Mel Martinez's Decision To Leave Senate May Add to Growing Gulf Between Latinos and GOP

By Diego Graglia, FI2W web editor
The New York Times

Sen. Mel Martinez - Photo: The New York Times

Sen. Mel Martinez (R-Fla.) announced Tuesday he will not be seeking reelection to a second term in 2010.

Coming after dismal results for his party among Hispanic voters both in Florida and nationwide, his decision bolsters the sense of a growing gulf between Latinos and the Republican Party.

Martinez “was seen as vulnerable in a state that has been tilting Democratic, particularly among Latinos,” The New York Times said. After decades of staunch Hispanic support for Republicans in Florida, this year 57 percent of them chose Democrat Barack Obama over John McCain.

“The GOP should find the Hispanic defection in Florida particularly troubling,” wrote Sun Sentinel columnist Kingsley Guy. “Historically, Republican presidential candidates have carried the Hispanic electorate, for years dominated by Cuban-Americans who supported the GOP’s tough-on-Castro policies. Attitudes are changing, however.” The main reason for the low level of Hispanic support, he added, was the virulent debate on immigration reform, which “soured Hispanic voters on the GOP.”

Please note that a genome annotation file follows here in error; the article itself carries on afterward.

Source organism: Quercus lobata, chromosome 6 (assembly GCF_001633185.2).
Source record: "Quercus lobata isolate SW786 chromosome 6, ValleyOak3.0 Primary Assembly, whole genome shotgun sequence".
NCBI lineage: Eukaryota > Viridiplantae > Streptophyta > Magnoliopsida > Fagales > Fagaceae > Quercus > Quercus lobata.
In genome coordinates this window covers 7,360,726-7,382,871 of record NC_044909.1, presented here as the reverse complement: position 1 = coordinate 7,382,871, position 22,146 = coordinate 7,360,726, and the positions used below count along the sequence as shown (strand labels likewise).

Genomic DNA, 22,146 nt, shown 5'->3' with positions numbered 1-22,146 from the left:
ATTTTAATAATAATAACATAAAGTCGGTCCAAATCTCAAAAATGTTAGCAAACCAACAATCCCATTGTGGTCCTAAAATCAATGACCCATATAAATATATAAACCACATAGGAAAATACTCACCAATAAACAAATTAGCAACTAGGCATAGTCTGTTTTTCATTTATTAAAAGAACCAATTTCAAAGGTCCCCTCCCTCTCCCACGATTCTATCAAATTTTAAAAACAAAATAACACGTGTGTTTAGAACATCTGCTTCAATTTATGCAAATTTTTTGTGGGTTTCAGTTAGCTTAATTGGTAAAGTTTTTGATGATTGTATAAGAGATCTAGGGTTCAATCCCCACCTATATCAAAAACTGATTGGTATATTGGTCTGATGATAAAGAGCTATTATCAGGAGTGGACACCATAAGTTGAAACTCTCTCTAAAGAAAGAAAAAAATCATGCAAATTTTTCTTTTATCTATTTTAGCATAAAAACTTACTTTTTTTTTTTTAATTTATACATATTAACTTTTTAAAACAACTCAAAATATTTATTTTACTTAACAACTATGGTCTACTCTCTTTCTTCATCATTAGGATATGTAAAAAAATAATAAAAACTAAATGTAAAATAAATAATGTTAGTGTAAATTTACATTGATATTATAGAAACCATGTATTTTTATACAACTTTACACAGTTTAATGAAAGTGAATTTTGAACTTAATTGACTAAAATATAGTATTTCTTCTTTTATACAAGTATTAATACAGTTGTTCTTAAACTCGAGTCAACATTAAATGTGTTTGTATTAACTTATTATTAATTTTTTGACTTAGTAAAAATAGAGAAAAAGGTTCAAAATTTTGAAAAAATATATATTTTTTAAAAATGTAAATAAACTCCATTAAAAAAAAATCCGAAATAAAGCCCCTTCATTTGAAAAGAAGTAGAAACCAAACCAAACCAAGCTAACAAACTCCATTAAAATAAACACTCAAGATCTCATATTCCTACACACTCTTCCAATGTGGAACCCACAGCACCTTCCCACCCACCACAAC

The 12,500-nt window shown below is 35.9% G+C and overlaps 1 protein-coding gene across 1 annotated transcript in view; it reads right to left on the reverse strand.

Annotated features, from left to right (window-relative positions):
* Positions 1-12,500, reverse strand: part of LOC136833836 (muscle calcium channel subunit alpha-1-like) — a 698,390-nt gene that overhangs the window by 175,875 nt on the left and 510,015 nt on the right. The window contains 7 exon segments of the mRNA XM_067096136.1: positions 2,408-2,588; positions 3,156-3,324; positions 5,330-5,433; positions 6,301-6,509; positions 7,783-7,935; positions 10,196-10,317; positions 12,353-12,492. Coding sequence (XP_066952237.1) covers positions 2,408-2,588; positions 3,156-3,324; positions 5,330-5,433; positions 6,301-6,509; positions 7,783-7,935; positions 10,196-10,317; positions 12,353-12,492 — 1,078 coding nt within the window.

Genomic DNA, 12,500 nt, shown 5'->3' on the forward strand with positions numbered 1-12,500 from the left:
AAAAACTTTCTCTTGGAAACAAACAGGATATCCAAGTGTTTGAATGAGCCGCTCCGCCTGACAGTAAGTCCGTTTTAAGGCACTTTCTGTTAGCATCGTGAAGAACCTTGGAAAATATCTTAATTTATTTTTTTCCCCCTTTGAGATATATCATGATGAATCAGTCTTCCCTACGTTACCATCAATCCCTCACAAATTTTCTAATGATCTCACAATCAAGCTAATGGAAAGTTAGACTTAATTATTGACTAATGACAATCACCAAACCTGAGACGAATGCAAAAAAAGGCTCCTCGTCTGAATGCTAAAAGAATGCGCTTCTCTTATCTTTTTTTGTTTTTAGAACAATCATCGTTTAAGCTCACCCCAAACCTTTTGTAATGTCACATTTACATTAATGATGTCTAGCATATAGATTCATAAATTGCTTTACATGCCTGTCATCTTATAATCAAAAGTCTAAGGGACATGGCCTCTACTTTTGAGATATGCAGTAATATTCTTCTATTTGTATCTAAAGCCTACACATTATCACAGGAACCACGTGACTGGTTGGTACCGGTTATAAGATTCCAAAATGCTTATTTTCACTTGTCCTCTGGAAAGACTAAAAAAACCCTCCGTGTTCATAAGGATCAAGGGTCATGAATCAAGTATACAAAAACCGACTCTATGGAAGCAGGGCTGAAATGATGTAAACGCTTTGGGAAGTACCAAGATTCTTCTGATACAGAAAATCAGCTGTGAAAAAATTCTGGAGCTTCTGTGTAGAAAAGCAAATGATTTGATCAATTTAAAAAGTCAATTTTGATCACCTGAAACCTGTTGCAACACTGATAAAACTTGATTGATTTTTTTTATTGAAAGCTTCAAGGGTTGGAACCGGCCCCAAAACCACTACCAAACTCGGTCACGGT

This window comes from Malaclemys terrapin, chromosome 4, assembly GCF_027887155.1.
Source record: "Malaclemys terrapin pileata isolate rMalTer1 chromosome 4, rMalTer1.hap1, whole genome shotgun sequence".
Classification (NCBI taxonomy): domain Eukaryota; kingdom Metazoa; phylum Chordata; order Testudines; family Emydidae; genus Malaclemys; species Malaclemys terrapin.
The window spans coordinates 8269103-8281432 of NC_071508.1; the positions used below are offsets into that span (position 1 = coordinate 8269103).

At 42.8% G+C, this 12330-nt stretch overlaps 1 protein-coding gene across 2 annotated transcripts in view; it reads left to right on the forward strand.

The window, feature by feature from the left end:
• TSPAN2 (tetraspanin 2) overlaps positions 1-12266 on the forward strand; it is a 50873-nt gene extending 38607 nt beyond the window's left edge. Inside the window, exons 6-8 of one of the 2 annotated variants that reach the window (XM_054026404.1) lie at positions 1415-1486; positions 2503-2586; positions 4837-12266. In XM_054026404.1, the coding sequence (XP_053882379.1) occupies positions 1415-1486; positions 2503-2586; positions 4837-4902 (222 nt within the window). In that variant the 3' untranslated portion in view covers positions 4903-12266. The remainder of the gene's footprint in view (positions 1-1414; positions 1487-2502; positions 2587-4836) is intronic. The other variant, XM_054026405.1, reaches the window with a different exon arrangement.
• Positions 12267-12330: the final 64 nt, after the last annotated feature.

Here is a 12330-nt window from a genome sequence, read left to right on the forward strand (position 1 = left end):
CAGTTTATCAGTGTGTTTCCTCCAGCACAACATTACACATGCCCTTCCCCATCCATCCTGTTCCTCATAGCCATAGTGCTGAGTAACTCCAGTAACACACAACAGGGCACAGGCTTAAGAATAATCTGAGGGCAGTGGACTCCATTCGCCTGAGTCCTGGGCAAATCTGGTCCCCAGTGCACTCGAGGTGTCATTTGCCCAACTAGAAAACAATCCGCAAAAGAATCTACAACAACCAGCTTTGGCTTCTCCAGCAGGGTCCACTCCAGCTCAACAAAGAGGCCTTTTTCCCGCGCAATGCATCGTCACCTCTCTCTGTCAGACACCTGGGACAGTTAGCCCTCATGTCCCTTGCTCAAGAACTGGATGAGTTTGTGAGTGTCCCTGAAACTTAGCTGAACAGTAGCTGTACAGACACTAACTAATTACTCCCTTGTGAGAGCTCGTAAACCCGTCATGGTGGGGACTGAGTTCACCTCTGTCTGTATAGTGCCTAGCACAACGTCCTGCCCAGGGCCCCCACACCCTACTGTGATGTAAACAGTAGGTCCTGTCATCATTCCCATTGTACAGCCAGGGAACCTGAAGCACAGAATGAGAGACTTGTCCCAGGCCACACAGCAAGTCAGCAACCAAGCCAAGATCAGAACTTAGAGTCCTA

Paradoxically, despite having supported comprehensive reform of immigration laws, Martinez — a Cuban who arrived in the U.S. at age fifteen — appears to have been at least partly a victim of that souring.

As Orlando Sentinel columnist Scott Maxwell noted,

Martinez worked with a bipartisan coalition — including John McCain and Barack Obama — who wanted to draft a compromise.

They did — and Martinez got creamed for it.

… Ironically, it was a profile in courage — a willingness to look for a compassionate compromise in the charged immigration debate — that ultimately did Martinez the most damage.

With Martinez’s departure from Washington, the Republicans will lose a high-profile Hispanic figure at a time they can least afford to do so: the moment for trying to win back the fastest-growing segment of the American electorate.

One road to Hispanics’ hearts is the risky path that goes through Congress and immigration reform. Frank Guerra, who advised the McCain campaign on Hispanic media issues, told HispanicBusiness.com the GOP has to resolve the issue: “And it needs to be done in a way that does not alienate Hispanics who are here and who are voting.

“Because if they don’t turn that sentiment around,” Guerra said, “they will continue to get this kind of low margin in the vote.”

Now that he’s not constrained by a need to be reelected, Martinez could help his party start that turnaround, a Florida editorialist argued Tuesday.

David Plazas, of the Fort Myers News-Press, wrote,

Sen. Mel Martinez’s decision not to seek re-election should not stall future efforts to reform our nation’s immigration system.

He should take his final two years in office to push for reforms that should have been enacted years ago.

…Martinez should not spend his final years in the Senate as a lame duck.

He should become the conscience of Congress on this issue and push the incoming Obama Administration to make this a priority.

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